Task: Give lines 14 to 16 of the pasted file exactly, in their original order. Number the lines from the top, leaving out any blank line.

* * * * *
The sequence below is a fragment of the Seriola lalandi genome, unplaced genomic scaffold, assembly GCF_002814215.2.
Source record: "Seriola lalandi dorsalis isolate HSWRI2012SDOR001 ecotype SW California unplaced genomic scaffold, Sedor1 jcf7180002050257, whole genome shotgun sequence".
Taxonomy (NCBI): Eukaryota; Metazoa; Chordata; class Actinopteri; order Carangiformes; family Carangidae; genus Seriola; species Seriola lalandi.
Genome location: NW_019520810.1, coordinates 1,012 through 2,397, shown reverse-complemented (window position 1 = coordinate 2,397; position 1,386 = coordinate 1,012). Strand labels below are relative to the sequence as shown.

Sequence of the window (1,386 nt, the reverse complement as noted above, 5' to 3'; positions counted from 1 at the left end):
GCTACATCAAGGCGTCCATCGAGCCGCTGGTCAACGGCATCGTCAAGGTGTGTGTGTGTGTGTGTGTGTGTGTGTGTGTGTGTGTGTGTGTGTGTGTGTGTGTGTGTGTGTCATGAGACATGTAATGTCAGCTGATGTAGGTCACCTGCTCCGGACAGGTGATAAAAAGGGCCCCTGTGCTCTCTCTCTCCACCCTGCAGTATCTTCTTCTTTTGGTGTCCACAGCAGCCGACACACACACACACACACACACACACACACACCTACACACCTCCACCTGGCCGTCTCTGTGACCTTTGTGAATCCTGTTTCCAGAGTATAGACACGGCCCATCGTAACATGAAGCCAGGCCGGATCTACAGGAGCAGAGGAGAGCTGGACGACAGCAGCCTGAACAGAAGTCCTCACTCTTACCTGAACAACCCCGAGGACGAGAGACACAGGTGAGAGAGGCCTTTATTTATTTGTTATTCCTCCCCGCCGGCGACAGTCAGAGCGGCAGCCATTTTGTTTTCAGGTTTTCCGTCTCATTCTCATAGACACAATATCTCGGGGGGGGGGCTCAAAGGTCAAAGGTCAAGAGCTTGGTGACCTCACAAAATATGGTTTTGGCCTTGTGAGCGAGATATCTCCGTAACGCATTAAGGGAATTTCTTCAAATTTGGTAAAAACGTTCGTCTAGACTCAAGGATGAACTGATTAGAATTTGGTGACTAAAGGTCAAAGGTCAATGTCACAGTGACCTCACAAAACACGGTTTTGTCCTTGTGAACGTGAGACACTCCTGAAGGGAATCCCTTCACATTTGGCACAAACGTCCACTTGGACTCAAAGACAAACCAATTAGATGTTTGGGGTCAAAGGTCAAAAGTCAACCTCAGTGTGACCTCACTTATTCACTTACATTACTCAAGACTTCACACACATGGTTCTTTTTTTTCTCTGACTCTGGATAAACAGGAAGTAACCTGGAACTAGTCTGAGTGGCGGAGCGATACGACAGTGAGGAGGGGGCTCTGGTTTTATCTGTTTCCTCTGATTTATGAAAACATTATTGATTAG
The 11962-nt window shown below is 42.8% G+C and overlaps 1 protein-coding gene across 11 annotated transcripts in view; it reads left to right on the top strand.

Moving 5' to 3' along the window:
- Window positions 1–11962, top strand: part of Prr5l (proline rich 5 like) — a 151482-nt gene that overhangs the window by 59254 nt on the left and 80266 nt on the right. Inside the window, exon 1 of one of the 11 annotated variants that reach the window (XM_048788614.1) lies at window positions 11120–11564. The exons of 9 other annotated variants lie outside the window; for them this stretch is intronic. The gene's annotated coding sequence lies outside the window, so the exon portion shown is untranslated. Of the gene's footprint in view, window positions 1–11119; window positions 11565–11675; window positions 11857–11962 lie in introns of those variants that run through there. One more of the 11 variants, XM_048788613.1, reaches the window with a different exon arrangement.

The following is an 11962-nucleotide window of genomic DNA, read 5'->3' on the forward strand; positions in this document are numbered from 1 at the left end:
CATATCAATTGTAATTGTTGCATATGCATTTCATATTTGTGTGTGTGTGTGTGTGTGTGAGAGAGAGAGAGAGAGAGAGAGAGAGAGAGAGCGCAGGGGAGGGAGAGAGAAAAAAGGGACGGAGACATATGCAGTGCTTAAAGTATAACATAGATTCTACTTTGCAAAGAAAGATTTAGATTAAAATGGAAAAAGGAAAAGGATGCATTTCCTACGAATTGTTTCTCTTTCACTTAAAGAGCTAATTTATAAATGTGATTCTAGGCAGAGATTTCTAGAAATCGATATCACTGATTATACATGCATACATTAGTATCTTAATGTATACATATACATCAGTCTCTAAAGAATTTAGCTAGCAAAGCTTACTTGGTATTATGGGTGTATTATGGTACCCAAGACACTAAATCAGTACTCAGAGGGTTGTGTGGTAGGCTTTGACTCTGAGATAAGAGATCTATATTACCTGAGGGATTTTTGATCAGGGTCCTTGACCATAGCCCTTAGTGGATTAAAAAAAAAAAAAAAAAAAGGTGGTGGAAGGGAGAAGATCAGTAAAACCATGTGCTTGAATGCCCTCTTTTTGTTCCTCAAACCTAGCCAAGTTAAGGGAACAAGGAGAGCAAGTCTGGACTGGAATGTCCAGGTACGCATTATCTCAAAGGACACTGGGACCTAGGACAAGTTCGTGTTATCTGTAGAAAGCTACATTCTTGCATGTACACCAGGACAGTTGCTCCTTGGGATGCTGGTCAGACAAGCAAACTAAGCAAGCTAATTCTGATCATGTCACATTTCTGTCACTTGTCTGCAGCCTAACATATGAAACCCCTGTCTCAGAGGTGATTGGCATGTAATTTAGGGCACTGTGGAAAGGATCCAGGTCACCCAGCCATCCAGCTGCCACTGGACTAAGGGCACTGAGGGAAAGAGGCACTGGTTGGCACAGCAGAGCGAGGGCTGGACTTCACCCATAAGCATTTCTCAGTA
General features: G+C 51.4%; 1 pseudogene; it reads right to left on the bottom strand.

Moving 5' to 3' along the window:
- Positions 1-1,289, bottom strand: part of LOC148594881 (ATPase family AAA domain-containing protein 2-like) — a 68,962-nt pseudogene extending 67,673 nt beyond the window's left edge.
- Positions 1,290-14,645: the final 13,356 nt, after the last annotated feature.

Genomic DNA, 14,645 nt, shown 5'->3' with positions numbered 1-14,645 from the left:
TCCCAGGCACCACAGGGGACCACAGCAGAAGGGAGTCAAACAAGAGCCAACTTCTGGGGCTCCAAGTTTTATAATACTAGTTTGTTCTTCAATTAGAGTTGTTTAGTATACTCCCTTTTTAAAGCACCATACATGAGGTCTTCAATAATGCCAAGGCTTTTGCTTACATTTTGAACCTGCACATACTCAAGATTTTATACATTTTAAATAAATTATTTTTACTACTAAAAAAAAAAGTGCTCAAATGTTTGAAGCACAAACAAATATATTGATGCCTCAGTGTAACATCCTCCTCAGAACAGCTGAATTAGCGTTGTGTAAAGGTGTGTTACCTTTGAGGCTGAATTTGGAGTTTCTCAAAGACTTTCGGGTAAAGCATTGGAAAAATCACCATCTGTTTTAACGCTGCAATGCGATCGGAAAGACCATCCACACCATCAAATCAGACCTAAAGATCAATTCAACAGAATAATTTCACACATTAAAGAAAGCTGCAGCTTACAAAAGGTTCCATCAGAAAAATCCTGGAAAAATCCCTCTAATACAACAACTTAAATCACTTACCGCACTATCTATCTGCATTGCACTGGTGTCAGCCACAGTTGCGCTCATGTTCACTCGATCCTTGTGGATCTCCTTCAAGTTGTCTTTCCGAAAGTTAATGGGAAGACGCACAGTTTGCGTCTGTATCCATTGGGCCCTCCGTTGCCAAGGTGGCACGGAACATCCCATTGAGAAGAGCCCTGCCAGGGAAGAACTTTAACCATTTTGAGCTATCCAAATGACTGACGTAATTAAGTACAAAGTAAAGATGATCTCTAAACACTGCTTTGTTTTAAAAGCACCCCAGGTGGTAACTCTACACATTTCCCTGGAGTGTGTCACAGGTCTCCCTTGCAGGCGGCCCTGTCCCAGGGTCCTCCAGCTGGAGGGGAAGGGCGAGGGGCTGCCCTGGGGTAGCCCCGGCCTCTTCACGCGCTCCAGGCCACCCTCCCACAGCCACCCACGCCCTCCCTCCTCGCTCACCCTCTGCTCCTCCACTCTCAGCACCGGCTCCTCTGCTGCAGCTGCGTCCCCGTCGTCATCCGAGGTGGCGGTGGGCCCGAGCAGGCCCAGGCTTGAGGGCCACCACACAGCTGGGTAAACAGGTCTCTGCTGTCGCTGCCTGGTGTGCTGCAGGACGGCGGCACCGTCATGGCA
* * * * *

- Positions 1-1,289, bottom strand: part of LOC148594881 (ATPase family AAA domain-containing protein 2-like) — a 68,962-nt pseudogene extending 67,673 nt beyond the window's left edge.
- Positions 1,290-14,645: the final 13,356 nt, after the last annotated feature.

Genomic DNA, 14,645 nt, shown 5'->3' with positions numbered 1-14,645 from the left: